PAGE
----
Me too, big time, and so I NEVER TALK ABOUT IT because I don’t want to give the hot water heater any ideas, like thinking it’s reached retirement age. And I don’t know where that sentence came from; I never wrote it.
No, no, of course not, if your hot water heater comes round for confirmation I will stoutly deny everything. My current object has only to last two more baths. Please God and St Mermaid-of-the-Flowing-Waters. I’ve had the uneasy sensation that it’s been getting a little whimsical since Shiny New Plumber condemned it.
Hot water is one of the critical components of civilisation, in my opinion.
I ENTIRELY CONCUR.
Oof. At least you got a very nice individual plumber?
Well he’s certainly very jolly‡‡‡. He also underwrites a seven-year guarantee on the new diamond-encrusted family member, which is popular.
Wait, stuck on the lavender comment. Was the lady referring to her houseplant as her pet, is there really a dog breed nicknamed lavender, or was she referring to the unmentionably enthusiastic “L” word dogs?
Not exactly. She was having a little trouble with the English language and maybe Labradors are called lavenders in her mother tongue. I’m not sure if she was doing that thing of using the word that almost sounds right and assuming it would do, or whether her accent was so strong that ‘Labrador’ was coming out ‘lavender’. Whatever.
Speaking of which, I may have been losing respect for them before reading the blog because everyone around here has them (or chihuahuas or pit bulls, or mixes of all three), but your anecdotes certainly haven’t helped their case.
Labradors are slime. Except, occasionally, when they aren’t. There are two entirely different strains of them any more, at least in England: the proper old working dog style, and there’s a young bitch of this variety who lives around the corner who is a complete sweetie and I’m happy to see her coming, and the modern SUV-shaped ugly stupid monster, owned by ugly stupid people who let it wreck your temper as well as your gentle, bewildered hellhounds’, and to crap all over the churchyard and possibly your driveway. I FRELLING WELL HATE LABRADORS. Except, occasionally, when I don’t. As above.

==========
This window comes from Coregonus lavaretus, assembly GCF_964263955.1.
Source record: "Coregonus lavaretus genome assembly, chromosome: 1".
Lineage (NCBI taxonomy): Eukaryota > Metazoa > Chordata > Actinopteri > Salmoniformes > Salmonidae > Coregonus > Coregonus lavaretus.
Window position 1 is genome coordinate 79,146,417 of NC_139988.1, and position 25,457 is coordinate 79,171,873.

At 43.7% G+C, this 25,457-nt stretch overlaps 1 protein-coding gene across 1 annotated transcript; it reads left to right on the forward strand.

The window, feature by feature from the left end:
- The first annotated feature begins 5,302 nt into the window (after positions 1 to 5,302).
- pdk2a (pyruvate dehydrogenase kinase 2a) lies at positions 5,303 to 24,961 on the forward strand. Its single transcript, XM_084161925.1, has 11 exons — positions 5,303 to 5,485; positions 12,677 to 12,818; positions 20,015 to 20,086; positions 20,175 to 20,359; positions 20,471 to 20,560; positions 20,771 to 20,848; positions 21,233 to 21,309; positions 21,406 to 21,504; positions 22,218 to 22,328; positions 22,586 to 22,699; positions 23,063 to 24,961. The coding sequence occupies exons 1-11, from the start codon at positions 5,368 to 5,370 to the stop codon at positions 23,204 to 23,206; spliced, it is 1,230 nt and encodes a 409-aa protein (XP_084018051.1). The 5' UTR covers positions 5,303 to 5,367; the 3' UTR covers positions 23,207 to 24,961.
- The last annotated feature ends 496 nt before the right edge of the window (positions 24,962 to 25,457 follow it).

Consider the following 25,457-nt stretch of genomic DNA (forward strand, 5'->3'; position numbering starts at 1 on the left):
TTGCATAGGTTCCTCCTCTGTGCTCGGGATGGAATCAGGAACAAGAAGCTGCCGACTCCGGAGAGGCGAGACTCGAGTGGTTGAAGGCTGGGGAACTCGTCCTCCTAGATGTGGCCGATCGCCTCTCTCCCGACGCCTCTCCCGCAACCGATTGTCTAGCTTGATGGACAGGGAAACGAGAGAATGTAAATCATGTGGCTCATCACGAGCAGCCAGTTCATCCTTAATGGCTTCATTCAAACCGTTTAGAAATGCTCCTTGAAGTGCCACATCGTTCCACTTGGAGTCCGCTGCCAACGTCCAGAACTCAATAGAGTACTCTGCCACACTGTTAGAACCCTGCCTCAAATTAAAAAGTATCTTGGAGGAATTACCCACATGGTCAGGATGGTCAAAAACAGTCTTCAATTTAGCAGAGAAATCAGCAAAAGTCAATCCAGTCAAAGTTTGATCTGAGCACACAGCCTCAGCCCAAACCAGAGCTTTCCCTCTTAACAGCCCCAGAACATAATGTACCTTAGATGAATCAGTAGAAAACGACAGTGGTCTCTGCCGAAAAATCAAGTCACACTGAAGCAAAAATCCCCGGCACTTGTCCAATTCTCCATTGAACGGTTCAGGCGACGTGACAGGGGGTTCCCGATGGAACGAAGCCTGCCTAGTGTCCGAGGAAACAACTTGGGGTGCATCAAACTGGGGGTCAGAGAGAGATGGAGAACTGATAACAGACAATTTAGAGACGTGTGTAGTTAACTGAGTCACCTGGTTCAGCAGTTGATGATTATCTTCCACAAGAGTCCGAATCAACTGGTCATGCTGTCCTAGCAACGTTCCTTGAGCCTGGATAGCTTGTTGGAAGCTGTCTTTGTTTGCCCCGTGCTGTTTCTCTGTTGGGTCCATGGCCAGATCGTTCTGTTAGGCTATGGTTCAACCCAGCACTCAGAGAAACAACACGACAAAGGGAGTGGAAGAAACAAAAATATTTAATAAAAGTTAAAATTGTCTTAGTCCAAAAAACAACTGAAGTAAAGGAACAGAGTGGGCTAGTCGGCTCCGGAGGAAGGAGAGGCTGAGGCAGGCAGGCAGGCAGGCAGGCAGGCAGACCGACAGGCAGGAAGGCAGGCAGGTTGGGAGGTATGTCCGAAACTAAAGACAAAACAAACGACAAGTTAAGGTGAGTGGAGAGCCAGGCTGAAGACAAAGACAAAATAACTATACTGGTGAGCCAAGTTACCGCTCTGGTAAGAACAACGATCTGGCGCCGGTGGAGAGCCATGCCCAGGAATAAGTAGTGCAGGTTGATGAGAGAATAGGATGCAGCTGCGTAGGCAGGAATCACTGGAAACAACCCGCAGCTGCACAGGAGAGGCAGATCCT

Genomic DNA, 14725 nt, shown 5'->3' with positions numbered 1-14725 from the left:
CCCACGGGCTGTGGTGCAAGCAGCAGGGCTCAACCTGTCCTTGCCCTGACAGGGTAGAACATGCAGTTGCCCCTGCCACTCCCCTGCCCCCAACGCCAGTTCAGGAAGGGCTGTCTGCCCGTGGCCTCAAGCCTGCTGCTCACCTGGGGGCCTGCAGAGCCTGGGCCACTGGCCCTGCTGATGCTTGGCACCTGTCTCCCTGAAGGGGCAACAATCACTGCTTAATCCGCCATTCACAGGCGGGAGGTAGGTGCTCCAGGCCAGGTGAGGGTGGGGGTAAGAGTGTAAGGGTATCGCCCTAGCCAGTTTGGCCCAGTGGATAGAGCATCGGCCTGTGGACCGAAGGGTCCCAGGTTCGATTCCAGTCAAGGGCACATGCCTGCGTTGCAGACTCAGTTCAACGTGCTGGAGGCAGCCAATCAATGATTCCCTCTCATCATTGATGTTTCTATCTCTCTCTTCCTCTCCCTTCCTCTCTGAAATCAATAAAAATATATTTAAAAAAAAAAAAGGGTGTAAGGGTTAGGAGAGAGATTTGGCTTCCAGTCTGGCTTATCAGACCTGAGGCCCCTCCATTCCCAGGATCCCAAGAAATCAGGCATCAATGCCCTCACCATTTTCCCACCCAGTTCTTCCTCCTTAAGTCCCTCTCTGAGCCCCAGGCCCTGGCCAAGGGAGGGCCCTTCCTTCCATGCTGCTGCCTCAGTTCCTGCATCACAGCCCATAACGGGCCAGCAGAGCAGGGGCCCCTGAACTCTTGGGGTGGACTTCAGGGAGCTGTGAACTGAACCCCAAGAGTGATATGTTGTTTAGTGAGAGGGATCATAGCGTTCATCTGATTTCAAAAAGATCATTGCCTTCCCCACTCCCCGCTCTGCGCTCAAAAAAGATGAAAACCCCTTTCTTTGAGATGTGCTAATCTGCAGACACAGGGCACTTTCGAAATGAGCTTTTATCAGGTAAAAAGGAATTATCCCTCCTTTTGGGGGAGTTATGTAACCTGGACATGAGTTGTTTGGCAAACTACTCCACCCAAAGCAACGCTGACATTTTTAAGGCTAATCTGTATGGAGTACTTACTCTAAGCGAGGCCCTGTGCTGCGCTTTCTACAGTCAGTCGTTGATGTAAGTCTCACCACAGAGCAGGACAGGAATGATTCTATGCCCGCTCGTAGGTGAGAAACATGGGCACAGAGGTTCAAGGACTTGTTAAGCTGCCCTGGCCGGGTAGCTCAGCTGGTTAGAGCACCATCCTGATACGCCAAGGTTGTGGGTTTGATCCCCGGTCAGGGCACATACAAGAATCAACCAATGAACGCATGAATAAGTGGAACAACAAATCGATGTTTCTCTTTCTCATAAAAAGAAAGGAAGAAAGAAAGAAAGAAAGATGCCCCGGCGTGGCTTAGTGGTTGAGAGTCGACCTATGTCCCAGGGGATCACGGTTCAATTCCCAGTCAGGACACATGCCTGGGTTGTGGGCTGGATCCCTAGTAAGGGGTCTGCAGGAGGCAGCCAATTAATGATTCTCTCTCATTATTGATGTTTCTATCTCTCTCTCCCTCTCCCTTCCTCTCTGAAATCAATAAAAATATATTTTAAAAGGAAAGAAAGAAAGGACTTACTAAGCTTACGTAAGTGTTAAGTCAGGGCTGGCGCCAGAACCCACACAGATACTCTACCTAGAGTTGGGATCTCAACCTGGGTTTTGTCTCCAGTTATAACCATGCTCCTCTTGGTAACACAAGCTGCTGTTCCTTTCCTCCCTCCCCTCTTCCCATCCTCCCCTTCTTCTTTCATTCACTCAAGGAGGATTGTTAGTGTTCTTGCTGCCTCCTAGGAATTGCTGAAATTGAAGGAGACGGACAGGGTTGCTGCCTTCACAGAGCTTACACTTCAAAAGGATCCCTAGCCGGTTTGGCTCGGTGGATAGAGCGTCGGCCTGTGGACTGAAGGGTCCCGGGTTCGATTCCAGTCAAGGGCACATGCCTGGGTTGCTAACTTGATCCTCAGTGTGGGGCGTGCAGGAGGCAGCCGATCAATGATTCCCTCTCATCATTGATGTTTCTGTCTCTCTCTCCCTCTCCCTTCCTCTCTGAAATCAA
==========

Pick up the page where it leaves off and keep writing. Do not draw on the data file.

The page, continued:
Chihuahuas are not a plague around here. Pit bulls are, but pit bulls, or their ilk, are a plague pretty much everywhere. It’s what gets popular, you know? Popular is the death knell for anything nice.
And on that cheerful note . . .
* * *
* Especially not without hitting your head on one of those where-did-that-come-from interesting ceiling angles.
** Including things like the original manuscript of BEAUTY. Eeeeeep. Which I rediscover every few years. I think it gets more startling every time. Also the original, equally smudgy, cut-and-pasted, liberally white-outed^ SWORD and HERO. As I recall OUTLAWS is the worst in this regard. I still have grisly flashbacks of kneeling on the floor in my little house in Maine, cutting up chapters and paragraphs and trying to tape them together again before I forget what I’m doing, and feverishly scrawling cryptic bridges in the margins, hoping I’ll be able to smooth them out later. Or possibly OUTLAWS was the worst. I used to burn a lot of mss in my early typewriter days. Not so much now: everything becomes second sheets for the printer.^^ Except occasionally when I revert and do my cutting and pasting in hard copy. Occasionally this is therapeutic.
And then I burn them. Sometimes. Sometimes I just scream and tear them up. And stomp on them.
^ Have you seen that there are typewriter aps for your iPad? WHYYYYYYY?
^^ It’s surprisingly confusing having your own words on the back of your freshly printed out draft pages. Even when you know that’s an old story and you’re working on a new story.